Design patterns provide a standard approach to attacking common programming problems; however, developers often find themselves typing the same code over and over again. Code generation addresses this issue by providing the skeleton code necessary to get started. It can speed up development and provide stability and reliability in your code. Let's take a closer look at code generation with CodeSmith.
What is it?
CodeSmith is a template-based code generator. Templates are patterns for generated code. By using CodeSmith, developers or architects may generate code for any text language. The result (generated code) is customizable via properties and includes numerous standard property types. In addition, users may create custom property types.
When targeting the .NET Framework, a property may be any .NET object that has a designer. For example, it can be as simple as a string property assigning a title. On the other hand, a TableSchema object may be used to provide access to everything about a database table.
One of the great aspects of the CodeSmith tool is its syntax, which is almost identical to the syntax used in ASP.NET. In fact, you may use C#, VB.NET, or JScript in CodeSmith templates. CodeSmith can actually output any ASCII-based language.
You can download a 30-day free trial of the standard and professional versions of CodeSmith. The professional version extends the standard version by adding an IDE, VS.NET integration, an API, and more. Check the CodeSmith Tools site for complete pricing details.
The CodeSmith tool includes numerous tools for putting code generation to good use in your next project. It includes the following features:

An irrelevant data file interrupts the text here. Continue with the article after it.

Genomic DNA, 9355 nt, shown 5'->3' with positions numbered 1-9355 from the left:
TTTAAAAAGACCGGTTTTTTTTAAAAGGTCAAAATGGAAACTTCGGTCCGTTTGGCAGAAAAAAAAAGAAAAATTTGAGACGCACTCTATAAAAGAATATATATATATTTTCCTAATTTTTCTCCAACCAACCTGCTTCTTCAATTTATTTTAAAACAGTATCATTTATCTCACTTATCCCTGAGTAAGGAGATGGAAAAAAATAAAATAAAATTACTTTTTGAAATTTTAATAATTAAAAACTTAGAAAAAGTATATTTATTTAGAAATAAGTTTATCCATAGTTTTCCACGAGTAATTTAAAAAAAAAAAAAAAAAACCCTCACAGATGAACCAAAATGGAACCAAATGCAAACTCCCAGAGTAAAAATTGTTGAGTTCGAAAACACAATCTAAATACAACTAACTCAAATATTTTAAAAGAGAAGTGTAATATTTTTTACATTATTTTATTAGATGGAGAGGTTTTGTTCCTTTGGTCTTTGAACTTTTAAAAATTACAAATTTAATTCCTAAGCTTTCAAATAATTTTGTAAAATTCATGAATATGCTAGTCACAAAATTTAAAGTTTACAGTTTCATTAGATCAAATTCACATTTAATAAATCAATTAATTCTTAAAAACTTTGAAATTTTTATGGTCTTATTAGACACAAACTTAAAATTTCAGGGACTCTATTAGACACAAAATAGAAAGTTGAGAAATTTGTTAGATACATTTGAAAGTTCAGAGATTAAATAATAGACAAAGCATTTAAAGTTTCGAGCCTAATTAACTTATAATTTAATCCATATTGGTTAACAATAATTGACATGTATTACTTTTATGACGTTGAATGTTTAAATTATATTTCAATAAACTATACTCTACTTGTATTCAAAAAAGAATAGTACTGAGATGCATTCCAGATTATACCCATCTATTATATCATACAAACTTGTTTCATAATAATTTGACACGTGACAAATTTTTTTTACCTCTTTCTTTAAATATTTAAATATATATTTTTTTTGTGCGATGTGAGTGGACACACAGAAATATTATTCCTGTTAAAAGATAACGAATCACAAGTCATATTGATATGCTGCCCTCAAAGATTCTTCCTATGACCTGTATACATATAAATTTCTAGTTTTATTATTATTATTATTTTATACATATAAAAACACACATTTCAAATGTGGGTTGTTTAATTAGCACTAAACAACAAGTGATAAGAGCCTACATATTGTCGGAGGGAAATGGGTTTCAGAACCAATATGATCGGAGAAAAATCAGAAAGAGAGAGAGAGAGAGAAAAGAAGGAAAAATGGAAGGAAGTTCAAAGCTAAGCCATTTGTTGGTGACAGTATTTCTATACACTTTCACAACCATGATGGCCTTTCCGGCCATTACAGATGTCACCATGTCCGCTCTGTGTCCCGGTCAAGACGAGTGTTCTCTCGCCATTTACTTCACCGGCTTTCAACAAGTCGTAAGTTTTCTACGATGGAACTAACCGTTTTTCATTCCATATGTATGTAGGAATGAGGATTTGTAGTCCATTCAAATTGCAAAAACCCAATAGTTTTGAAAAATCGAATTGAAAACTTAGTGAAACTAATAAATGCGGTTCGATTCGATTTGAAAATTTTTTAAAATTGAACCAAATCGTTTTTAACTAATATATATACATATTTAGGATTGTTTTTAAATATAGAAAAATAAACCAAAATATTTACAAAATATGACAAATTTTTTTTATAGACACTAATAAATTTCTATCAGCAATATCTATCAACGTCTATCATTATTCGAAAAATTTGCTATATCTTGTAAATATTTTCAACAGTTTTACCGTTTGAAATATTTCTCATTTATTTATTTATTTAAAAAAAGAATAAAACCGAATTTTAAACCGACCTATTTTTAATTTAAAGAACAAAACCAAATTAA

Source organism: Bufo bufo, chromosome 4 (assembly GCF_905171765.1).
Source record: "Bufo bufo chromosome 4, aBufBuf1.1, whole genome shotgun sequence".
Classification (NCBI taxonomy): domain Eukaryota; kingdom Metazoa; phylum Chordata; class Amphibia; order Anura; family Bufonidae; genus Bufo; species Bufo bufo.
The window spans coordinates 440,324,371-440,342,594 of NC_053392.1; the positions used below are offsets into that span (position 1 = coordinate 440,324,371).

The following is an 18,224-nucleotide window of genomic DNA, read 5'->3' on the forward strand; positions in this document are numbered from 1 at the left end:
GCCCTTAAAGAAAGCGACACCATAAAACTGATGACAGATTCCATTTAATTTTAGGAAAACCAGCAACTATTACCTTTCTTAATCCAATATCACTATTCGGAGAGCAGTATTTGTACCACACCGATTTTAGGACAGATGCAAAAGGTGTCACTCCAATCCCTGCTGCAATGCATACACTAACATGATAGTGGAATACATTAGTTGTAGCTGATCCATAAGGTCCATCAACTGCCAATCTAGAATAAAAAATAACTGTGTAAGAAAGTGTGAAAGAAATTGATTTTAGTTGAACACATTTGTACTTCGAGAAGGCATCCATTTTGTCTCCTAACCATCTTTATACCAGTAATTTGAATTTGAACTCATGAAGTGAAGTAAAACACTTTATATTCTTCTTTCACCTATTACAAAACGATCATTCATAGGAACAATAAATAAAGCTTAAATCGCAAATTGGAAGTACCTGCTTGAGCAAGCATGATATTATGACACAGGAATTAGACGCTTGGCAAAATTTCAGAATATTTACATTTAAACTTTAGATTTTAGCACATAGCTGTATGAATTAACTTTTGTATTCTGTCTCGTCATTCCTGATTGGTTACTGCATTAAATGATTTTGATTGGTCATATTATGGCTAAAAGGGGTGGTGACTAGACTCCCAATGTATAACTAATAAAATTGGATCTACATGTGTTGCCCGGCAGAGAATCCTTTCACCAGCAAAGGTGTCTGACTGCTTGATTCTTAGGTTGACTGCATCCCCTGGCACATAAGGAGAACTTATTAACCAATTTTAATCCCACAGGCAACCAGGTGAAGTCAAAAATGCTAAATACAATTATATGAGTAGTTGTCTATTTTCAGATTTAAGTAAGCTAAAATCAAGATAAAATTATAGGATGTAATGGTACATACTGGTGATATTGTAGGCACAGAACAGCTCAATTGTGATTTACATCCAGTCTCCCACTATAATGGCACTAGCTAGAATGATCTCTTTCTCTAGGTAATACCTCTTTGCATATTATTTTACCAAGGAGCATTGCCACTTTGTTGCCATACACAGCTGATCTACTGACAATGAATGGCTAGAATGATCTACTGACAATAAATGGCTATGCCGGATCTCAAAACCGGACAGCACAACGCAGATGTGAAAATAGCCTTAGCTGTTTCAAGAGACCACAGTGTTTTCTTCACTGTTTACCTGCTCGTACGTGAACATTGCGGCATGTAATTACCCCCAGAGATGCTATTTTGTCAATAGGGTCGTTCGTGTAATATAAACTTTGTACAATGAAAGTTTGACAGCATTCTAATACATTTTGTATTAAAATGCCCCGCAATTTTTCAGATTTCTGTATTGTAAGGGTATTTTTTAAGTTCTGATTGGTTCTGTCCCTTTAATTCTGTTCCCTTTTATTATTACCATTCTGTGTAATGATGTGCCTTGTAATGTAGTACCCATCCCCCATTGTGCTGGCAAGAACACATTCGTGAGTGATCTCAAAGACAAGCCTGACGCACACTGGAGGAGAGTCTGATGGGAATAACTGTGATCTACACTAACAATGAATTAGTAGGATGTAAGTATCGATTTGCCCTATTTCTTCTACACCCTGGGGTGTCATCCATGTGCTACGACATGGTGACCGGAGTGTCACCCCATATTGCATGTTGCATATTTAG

- Studio: Allows you to develop your own templates.
- Debugging: Debugging is simplified with robust error messages that include the line number and template related to the problem.
- XML: XML is a big part of template creation. You can easily use your own XML to drive templates. You may provide your own schema or work without one.
- Console client: The client provides a single point for automating code generation or executes one or more templates.
- SQL Script execution: You can automatically generate SQL Script when applicable for easy deployment of SQL code.
- Caching: Templates are compiled and cached to improve performance.
There are two ways to begin a CodeSmith session: CodeSmith Explorer or CodeSmith Studio. The Explorer client, which provides an interface for organizing templates, is analogous to Windows Explorer. It opens with the initial view showing all of the folders containing templates in your CodeSmith installation. A default installation includes numerous sample templates (template files use the .cst file extension).
An alternate way to use CodeSmith is via the CodeSmith Studio IDE, which is a complete template IDE. You can use it to edit, compile, and run templates. A big advantage with the Studio client is the debugging features, which streamline the process of finding any errors that may arise in your templates.
The CodeSmith Explorer client includes a subset of the features found in the Studio IDE. The Explorer is good if you just want to run templates or generate code; the Studio client is better for more heavy lifting.
Developing a template
While CodeSmith includes various sample templates, you will need to develop custom templates to take advantage of code generation in your projects. Templates are plain text files that contain three types of content: